Summary and Info
For ten years, Herbert J. Gans spent considerable time in four major television and magazine newsrooms, observing and talking to the journalists who choose the national news stories that inform America about itself. Writing during the golden age of journalism, Gans included such headline events as the War on Poverty, the Vietnam War and the protests against it, urban ghetto disorders, the assassinations of Martin Luther King, Jr. and Robert F. Kennedy, and Watergate. He was interested in the values, professional standards, and the external pressures that shaped journalists' judgments.Deciding What's News has become a classic. A new preface outlines the major changes that have taken place in the news media since Gans first wrote the book, but it also suggests that the basics of news judgment and the structures of news organizations have changed little. Gans's book is still the most comprehensive sociological account of some of the country's most prominent national news media. The book received the 1979 Theatre Library Association Award and the 1980 Book Award of the National Association of Educational Broadcasters. This is the first work to be published under the Medill School of Journalism's "Visions of the American Press" imprint, a new journalism history series featuring both original volumes and reprints of important classics.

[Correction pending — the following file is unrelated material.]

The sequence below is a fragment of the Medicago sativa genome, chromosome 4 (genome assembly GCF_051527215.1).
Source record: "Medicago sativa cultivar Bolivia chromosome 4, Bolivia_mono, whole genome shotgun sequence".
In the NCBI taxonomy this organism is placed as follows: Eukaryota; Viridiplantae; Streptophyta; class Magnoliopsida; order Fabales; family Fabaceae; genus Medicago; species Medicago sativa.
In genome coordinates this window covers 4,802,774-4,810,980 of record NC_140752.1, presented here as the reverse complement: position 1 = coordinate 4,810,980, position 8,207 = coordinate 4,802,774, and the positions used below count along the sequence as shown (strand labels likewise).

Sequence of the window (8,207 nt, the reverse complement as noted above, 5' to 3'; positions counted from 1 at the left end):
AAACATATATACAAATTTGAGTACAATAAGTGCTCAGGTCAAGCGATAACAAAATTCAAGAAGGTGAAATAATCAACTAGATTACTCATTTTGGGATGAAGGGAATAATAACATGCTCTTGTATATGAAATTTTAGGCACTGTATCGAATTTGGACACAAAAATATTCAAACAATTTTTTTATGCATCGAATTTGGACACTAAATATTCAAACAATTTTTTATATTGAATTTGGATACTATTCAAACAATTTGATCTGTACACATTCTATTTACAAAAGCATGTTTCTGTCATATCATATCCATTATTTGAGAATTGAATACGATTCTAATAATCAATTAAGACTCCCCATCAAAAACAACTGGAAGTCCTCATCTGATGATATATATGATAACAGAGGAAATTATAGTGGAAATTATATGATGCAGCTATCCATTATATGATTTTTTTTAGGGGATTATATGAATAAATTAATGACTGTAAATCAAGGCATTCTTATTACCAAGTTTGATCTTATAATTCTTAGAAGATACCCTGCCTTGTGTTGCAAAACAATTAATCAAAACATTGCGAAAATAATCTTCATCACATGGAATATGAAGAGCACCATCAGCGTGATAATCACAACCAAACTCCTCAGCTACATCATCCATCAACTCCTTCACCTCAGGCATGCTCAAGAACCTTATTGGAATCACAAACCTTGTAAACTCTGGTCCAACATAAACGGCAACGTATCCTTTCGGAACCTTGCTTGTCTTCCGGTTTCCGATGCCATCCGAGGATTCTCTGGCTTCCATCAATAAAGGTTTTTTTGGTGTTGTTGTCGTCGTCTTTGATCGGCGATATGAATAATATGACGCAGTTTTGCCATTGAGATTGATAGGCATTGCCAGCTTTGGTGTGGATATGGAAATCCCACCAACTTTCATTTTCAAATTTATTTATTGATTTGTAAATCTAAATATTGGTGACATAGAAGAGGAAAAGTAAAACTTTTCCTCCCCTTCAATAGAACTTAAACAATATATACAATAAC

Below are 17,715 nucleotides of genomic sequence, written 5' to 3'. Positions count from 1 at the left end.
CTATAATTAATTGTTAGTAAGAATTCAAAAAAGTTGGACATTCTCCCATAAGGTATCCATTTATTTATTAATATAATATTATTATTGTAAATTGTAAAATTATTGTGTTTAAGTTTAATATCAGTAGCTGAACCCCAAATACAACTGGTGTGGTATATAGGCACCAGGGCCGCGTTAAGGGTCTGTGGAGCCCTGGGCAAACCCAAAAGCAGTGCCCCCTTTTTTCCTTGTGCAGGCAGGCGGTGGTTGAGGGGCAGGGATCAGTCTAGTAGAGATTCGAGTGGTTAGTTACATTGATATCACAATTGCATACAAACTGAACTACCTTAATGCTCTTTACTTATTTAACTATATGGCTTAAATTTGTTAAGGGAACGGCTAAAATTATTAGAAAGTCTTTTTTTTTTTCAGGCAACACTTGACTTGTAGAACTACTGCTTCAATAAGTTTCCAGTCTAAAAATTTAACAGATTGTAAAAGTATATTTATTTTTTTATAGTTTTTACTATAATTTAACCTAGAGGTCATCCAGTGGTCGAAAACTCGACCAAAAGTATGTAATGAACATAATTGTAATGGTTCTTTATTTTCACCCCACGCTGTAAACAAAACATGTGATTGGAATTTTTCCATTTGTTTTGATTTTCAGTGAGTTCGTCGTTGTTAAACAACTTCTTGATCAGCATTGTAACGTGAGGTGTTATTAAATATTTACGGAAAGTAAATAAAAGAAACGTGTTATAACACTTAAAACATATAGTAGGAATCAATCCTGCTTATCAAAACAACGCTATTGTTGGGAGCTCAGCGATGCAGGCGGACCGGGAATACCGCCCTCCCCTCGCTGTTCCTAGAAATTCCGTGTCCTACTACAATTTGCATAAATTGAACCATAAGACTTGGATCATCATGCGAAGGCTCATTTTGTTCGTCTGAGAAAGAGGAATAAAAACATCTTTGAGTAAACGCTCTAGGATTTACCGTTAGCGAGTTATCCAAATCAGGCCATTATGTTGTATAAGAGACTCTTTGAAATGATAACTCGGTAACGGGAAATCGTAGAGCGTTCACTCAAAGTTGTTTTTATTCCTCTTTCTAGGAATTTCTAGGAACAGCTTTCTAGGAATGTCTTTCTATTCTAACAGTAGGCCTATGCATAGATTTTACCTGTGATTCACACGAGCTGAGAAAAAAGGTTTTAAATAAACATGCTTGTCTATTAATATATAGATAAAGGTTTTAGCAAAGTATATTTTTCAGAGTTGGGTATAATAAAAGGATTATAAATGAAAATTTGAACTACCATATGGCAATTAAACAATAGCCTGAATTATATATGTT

More About the Author
Herbert J. Gans (born May 7, 1927) is a German-born American sociologist who has taught at Columbia University between 1971 and 2007.
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